* Many people are surprised when they learn that the "blood" shed in particularly violent wrestling matches...really ''is'' blood. It's commonly assumed that the red stuff is just a bunch of squeezed blood capsules - and indeed, it was from capsules in the past - but these days, in order to counter accusations that wrestling is "fake" [[EverybodyKnowsThat (which is pretty irrelevant by this point anyway)]] or that wrestlers are just actors and not true athletes, the performers have to "blade" (cut themselves when no one is looking) in order to make the blood "look" real. And of course, the fact that there's bleeding at all is in itself an example of this trope, since real-life fights tend to result in either no bloodshed or very little, but [[TheCoconutEffect we've been so conditioned by post-1970 action movies that heavy bloodshed = reality that wrestlers just have to blade]]. * Many of the physical feats seen in {{WWE}} rings simply must be seen to be believed, because hardly anyone would ever believe you if you simply told them. While the astonishment could be due to [[MusclesAreMeaningless the deceptively lean and/or compact bodies of some Superstars hiding a substantial amount of muscle mass]], another factor is that the matches are carefully choreographed (the moves often improvised, but those moves having been meticulously worked out by others in years past, and performers whispering the moves to each other during a match if that is the case) and both "competitors" cooperating to provide the dominant Superstar with leverage. Wrestling/AntonioCesaro opened a lot of eyes when he demonstrated his talent for swinging opponents around by their ankles for half a minute at a time, despite appearing to possess only average physical strength. Never are these feats more astounding than when performed by Divas - and the [[FauxActionGirl Faux Action Girls]], too. There exists WWE footage of Wrestling/StacyKeibler [[PintSizedPowerhouse bodyslamming other Divas despite looking borderline malnourished]], and on at least one occasion Wrestling/MariaKanellis managed to put Wrestling/Natalya - a Diva roughly three times her size - [[WaifFu in a wrist lock for a second or two]]. (Of course, is wrestling were ''truly'' real, it would be very boring because guys like Wrestling/KurtAngle and Wrestling/SheltonBenjamin would win every single time.) * Wrestling/KofiKingston got hit with this at the beginning of his career. Despite being from Ghana, he was [[WelcomeToJamaicaMon billed as a Jamaican and coached to speak in the stereotypical accent]], [[EarlyInstallmentWeirdness which he dropped a year later]]. This may have been in part because [[ViewersAreMorons WWE was worried that most fans would not know where Ghana was]], but it was mainly because Kingston's accent is ''very'' Americanized, and "no one" would have ever believed he wasn't [[FakeNationality an African-American trying (and failing) to pass for a native African]].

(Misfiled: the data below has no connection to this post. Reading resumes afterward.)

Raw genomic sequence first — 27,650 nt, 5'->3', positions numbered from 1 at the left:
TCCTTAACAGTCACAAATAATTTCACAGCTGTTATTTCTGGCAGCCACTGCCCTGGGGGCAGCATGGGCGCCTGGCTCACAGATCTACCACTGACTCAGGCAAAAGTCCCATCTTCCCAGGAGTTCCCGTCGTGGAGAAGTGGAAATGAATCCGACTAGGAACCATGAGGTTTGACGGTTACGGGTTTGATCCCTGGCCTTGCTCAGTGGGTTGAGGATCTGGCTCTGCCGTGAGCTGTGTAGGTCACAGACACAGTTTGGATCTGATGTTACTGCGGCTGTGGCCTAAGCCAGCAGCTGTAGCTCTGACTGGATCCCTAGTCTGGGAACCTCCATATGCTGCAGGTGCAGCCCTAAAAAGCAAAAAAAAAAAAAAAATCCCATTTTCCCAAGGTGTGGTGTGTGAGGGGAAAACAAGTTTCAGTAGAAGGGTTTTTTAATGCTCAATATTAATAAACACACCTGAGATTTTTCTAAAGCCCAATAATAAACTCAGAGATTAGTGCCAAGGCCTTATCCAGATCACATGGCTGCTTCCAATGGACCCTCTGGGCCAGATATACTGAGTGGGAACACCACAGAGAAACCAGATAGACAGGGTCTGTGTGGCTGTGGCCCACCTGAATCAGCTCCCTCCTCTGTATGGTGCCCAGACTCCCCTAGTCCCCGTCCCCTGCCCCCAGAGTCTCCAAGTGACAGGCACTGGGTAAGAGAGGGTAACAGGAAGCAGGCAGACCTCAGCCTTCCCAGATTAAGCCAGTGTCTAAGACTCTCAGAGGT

to: